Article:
Travel and history often go hand-in-hand. To really experience a city, it is important to understand what events and customs shaped the city into what it is today.
When it comes to a place like Boston, however, one city can end up shaping an entire nation. While plenty of towns all over the thirteen colonies played a part in the formation of the United States, Boston found itself in the center of it all.
Today, we're looking at 8 important historical sites that you have to see in Boston!
1. Old North Church
While it is the oldest surviving church building in Boston, that is not what people usually associate with the Old North Church. On April 18, 1775, Paul Revere made his famous "midnight ride." As you may recall, a signal was to be lit from the church steeple, telling the militia leaders how the British were travelling - "one if by land, two if by sea." The Old North Church was that church, and while you won't find it lit today, visitors are able to tour the famous site.
2. Site of the Boston Massacre
In 1768, the British had occupied Boston in order to calm taxation riots and to protect customs officers. The Boston Massacre was a product of these tensions. Afterwards, the attack was heavily publicized by Patriots such as Paul Revere and Samuel Adams, sparking even greater acts of rebellion.
3. Boston Tea Party Ships
On December 16, 1773, Samuel Adams, along with members of the Sons of Liberty snuck onto three ships carrying tea and dumped over 300 chests of tea overboard into the harbor to protest the Tea Act. This act of defiance pushed the two opposing sides even closer to war.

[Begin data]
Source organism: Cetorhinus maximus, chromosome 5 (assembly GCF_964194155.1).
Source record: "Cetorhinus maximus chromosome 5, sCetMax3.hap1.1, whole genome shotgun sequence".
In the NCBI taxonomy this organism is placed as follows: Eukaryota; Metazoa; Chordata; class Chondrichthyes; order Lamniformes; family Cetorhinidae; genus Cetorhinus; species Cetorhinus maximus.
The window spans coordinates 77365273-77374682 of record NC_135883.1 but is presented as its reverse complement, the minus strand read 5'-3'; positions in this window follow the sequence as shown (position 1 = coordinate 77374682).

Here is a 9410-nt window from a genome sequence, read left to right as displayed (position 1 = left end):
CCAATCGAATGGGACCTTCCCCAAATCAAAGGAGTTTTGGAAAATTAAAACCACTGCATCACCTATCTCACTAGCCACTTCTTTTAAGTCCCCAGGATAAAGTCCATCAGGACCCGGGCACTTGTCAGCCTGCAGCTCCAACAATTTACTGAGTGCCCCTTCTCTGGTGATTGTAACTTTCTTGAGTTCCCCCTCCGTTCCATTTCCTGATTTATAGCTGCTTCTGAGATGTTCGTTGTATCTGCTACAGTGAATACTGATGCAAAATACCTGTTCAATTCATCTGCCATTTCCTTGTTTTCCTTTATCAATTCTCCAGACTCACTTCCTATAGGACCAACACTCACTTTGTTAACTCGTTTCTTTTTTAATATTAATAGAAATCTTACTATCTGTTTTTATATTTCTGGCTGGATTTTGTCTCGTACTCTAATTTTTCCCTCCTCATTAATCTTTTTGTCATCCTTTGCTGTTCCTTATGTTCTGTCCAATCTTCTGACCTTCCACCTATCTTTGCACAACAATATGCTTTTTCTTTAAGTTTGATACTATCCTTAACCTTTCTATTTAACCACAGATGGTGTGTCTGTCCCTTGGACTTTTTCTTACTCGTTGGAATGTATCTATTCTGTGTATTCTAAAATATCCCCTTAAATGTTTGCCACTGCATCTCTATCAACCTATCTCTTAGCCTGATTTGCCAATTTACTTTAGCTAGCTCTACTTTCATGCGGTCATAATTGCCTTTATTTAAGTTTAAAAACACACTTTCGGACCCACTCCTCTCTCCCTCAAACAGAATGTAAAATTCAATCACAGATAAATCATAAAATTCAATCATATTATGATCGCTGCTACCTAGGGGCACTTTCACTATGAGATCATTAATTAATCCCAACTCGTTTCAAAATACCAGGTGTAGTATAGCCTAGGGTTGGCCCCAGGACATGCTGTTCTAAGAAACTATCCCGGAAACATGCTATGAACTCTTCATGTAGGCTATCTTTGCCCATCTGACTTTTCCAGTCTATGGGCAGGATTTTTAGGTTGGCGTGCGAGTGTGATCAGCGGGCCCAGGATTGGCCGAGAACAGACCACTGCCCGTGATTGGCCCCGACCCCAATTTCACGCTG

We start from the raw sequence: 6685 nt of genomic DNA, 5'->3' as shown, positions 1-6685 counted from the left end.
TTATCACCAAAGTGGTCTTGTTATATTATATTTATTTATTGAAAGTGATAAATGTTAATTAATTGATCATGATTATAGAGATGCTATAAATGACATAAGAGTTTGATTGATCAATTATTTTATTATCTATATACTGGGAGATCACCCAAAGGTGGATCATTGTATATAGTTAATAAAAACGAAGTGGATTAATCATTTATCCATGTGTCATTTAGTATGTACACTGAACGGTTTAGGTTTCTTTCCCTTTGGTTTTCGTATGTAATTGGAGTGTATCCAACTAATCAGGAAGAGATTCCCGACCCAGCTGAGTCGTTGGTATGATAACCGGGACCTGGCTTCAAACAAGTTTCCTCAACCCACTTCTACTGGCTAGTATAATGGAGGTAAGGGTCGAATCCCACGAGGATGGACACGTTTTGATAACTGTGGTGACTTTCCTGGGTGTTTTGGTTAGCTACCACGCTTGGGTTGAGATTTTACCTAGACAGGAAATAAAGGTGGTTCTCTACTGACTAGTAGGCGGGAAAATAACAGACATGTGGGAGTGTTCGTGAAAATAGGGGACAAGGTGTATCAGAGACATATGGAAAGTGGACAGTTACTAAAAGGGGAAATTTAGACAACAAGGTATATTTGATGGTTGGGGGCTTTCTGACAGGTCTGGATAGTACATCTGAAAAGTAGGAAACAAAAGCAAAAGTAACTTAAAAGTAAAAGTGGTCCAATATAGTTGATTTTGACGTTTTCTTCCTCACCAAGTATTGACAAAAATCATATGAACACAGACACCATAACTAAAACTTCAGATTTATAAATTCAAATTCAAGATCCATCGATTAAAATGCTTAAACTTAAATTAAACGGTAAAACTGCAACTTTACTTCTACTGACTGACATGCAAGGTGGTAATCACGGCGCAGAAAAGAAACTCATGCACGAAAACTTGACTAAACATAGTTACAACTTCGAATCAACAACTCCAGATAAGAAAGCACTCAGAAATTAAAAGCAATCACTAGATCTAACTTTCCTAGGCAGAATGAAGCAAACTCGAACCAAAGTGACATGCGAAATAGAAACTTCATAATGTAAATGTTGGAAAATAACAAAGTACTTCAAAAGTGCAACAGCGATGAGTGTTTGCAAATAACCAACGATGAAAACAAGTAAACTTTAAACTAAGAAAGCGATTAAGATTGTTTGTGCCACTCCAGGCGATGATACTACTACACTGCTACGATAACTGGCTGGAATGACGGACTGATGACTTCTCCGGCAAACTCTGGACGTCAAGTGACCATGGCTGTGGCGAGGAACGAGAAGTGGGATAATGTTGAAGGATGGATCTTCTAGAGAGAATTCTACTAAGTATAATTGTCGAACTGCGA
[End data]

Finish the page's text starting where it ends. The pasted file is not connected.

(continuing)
4. Old South Meeting House
The Old South Meeting House is most commonly known as the place where the Boston Tea Party began. In 1773, over 5,000 people gathered here to discuss British taxation. After the meeting, a group of people decided to take matters into their own hands, raiding three nearby tea ships.
5. Paul Revere House
Built in 1680, the Paul Revere House is the oldest surviving building in downtown Boston. Revere bought the house for his family when he was 35 and was living there at the time of his famous midnight ride and for the duration of the Revolutionary War.
6. USS Constitution
Also nicknamed "Old Ironsides," the USS Constitution was built in Boston in 1797. While not a part of the Revolutionary War, the ship played an important role in the War of 1812. In a battle with a British frigate, cannonballs fired at the ship seemed to merely bounce off the side, doing very little damage (hence, the nickname "Ironsides").
7. Faneuil Hall Marketplace
Faneuil Hall is often referred to as the "home of free speech" or the "Cradle of Liberty." It was the location of the nation's first town hall meeting, sparking a whole new world of politics where people could openly express their opinions.
8. Bunker Hill Monument
The Battle of Bunker Hill was the first major battle of the Revolutionary War and forecasted how the rest of the war would go. It took three assaults by over 2,000 Redcoats to remove the small Colonial Militia from their fortification atop Breed's Hill. The battle showed the British just how determined the Patriot militia was and how effectively they could defend themselves.
While Boston can sometimes be overlooked when it comes to planning student travel because of other important destinations such as Washington DC or New York City, it is such a great city, rich in historical value. Whether it's a school field trip you're planning, or just a family vacation, don't count Boston out of your itinerary! Check out more information about Boston here and start planning today!